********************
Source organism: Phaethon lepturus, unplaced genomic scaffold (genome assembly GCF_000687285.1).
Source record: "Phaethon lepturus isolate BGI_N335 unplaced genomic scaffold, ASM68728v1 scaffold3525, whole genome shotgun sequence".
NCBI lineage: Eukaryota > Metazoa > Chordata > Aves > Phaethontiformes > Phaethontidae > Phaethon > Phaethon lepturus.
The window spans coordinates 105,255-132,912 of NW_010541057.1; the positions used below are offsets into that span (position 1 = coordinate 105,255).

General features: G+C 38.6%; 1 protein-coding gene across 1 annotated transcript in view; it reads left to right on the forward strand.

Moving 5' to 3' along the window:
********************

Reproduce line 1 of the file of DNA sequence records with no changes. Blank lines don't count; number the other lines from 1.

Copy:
Source organism: Phaethon lepturus, unplaced genomic scaffold (genome assembly GCF_000687285.1).